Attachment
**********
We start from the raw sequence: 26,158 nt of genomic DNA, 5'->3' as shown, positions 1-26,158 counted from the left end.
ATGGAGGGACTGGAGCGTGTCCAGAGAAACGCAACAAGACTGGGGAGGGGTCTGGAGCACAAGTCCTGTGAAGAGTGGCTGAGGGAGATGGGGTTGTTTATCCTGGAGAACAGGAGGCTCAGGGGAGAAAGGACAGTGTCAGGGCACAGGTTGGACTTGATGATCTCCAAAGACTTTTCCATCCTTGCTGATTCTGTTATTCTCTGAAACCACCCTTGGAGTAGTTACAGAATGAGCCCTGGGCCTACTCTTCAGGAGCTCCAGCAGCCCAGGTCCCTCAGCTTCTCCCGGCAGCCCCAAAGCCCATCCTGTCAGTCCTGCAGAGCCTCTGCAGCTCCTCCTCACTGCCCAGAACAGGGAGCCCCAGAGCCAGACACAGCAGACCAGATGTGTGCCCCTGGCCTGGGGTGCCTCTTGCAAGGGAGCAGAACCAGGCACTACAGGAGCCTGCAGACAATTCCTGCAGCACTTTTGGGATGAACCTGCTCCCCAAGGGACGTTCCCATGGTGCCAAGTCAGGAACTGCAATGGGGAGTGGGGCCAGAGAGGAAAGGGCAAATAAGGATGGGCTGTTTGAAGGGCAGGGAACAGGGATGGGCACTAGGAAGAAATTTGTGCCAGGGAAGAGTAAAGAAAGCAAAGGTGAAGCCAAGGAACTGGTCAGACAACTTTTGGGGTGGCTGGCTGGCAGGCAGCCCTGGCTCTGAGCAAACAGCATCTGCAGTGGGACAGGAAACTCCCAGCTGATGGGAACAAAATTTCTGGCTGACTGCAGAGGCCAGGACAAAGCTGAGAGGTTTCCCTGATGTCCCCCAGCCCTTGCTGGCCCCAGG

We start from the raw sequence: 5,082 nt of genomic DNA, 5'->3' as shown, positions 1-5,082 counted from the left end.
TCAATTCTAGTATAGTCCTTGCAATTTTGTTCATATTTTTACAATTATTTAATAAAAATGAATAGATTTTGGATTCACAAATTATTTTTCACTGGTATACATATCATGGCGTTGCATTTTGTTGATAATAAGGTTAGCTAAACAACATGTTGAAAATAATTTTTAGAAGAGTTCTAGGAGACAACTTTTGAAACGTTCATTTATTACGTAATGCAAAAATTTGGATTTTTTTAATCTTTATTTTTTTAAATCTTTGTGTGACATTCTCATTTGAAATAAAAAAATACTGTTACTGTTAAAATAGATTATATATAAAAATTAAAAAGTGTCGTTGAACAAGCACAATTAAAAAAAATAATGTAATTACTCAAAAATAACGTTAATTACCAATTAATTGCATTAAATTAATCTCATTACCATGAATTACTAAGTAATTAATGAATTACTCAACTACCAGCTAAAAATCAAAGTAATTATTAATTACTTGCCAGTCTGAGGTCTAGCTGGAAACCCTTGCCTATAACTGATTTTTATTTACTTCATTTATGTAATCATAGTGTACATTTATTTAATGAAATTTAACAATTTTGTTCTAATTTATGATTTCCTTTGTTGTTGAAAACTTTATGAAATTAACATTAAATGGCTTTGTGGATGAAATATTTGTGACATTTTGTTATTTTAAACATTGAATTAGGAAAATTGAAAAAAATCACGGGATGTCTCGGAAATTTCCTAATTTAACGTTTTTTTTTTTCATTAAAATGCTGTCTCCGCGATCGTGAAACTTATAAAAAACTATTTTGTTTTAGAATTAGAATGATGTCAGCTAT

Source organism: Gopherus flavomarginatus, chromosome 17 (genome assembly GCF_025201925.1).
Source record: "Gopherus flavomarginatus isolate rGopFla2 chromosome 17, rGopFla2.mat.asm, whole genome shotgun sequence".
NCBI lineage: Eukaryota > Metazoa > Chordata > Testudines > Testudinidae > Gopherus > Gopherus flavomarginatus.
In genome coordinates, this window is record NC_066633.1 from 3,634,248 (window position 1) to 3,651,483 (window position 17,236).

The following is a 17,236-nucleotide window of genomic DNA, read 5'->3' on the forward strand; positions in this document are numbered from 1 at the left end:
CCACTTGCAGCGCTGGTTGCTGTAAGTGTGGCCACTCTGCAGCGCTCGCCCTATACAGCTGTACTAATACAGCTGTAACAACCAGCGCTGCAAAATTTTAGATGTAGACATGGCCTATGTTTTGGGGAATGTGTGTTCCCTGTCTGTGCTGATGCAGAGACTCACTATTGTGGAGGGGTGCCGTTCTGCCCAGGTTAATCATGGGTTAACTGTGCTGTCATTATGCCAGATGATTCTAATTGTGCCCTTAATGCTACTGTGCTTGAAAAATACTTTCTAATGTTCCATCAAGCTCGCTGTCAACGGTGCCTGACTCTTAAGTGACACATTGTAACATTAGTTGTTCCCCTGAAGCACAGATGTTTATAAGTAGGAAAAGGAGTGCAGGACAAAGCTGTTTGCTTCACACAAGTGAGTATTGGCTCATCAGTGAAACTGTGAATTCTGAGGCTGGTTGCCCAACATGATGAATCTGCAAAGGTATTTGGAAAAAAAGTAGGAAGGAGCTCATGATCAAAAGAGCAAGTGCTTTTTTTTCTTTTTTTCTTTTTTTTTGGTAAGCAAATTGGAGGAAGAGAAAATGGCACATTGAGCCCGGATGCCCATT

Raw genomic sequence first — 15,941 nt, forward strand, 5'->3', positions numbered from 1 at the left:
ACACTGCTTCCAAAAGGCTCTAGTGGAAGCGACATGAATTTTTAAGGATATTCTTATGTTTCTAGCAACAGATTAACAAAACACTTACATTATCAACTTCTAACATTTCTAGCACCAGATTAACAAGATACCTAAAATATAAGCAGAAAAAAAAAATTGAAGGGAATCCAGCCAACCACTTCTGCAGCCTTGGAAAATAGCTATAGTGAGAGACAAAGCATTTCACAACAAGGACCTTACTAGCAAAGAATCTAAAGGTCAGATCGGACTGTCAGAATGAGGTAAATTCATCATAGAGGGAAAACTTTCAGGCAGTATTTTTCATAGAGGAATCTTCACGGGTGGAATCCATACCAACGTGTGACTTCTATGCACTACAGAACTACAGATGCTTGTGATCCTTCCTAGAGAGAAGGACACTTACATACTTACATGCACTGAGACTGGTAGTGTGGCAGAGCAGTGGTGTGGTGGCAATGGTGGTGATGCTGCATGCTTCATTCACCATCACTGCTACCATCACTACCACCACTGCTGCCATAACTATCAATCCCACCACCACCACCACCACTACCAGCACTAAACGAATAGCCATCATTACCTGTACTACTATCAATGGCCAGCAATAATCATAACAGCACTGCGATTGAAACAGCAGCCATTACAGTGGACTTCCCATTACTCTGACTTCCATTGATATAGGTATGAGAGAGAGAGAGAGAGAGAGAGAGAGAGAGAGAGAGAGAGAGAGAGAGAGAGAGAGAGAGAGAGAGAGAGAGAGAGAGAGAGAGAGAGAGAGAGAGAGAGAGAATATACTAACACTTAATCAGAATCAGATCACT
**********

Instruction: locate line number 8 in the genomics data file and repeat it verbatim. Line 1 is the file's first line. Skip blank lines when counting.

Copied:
In genome coordinates, this window is record NC_066633.1 from 3,634,248 (window position 1) to 3,651,483 (window position 17,236).